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The following article is from The Great Soviet Encyclopedia (1979). It might be outdated or ideologically biased.



the language of the Khitans who, in ancient times, were nomads in the territories of the present-day Inner Mongolian Autonomous Region and the Mongolian People’s Republic. Khitan is presumably related to the Mongolian language group. It is represented by inscriptions of the Khitan Liao Empire (tenth to 12th centuries), which were written in a special Khitan script known as “large” (as yet unstudied) and “small.” Graphically similar to Chinese, the “small” Khitan writing was not, however, hieroglyphic, but rather syllabic, with the symbols joined together in separate units to form a word.


Predvaritel’noe soobshchenie o deshifrovke kidan’skogo pis’ma. Moscow, 1964. (With an article of the same title by V. S. Starikov and V. M. Nadeliaev.)
Tamura, J., and Y. Kobayashi. Tombs and Mural Paintings of Ch’ing-Ling Liao Imperial Mausoleums of 11th Century A.D. in Eastern Mongolia. vols. 1–2. Kyoto, 1952–53.
Menges, K. “Titles and Organizational Terms of the Qytań (Liao) and Qara-Qitaj (ši-Liao).” Rocznik orientalistyczny, 1953, vol. 17.


The Great Soviet Encyclopedia, 3rd Edition (1970-1979). © 2010 The Gale Group, Inc. All rights reserved.
References in periodicals archive ?
This applies to the first two characters cited above, and numerous other examples, especially those used to replace characters with many strokes such as shou [phrase omitted], "longevity"; ling [phrase omitted], "daemon, spirit"; and shuang [phrase omitted], "couple, duo." (25) It is worth noting the role played by the "reduced-stroke characters" (Jianzi [phrase omitted]) in the development of the Khitan and Jurchen scripts.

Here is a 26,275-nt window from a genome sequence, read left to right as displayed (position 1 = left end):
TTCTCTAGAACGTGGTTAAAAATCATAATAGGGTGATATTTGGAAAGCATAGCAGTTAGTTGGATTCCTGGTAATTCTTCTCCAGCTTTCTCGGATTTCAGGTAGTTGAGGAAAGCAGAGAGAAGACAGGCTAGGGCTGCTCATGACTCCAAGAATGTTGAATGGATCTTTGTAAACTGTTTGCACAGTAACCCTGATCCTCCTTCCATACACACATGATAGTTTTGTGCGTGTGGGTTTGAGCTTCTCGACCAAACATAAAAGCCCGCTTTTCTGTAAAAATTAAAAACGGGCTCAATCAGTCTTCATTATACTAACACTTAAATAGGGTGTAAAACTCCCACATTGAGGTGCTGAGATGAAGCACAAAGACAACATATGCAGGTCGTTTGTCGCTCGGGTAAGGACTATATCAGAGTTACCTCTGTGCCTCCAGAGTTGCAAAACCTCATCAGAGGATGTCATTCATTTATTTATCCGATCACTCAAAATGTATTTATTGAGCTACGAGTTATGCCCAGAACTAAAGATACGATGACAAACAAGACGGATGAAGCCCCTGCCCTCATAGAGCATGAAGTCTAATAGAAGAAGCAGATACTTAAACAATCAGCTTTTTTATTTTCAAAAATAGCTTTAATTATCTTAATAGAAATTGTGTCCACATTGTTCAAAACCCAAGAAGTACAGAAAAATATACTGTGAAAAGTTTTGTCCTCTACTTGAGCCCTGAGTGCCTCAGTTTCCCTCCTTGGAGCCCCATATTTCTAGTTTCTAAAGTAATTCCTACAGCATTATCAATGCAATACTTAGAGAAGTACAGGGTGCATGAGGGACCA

Why not just get rid of the people and use it as grazing land?' The Khitan official Yelu Chucai [phrase omitted] (1190-1244) argues that the Chinese could be useful; one just had to know how to tax them effectively.
Saadawi asked her father why it was done to her and her father told her that this was Khitan, (female circumcision) (22), a tradition given to the faithful by the Prophet of God.
In our English translation of the vignettes, and in our presentation of many of the study results, we use the term "circumcision"--the most direct translation of a widely used local word (khitan) for FGC (12)--to more accurately reflect the questions we asked and the responses women gave.
In any case, the Chinese and their enemies (such as the Khitan, the Jurchens, and the Mongols) were using iron ammunition well before European even had guns.
The tragedy occurred after a fire broke out in the apartment of the Egyptian family in the Khitan area, local news site Al Aan reported on Tuesday.
The MPs agreed on a bill on transferring the ownership of blocks 3 and 4 in southern Khitan district from the Ministry of Finance to the Public Authority for Housing Welfare and appraising block 10 in Khitan.
The Khitan collections from Feizy blend tribal-inspired designs and hand carving with the lustrous sheen of bamboo viscose.
Khitan noted incidents in which it appeared Nusra fighters had captured the weapons from their intended recipients during clashes.
Based on a Chinese legend from the Song dynasty about seven brothers who fought Khitan invaders to rescue their father, "Saving General Yang" reps a curious cross between brawny machismo and sexy eye-candy.
Official documents began to address the Liao as the "Great Khitan state" (da qidan guo) or the "Northern Court" (beichao) rather than the "Northern Barbarians" (beilu) (Wright 1998, 32-33).
the Khitan [[TEXT NOT REPRODUCIBLE IN ASCII], non-Sinitic etymology] Empire (916~1218) in far north-east China; the Da-Li [[TEXT NOT REPRODUCIBLE IN ASCII] (da-li/dai-ly), 'great jade-managing'] Kingdom (937~1253) in far south-west China.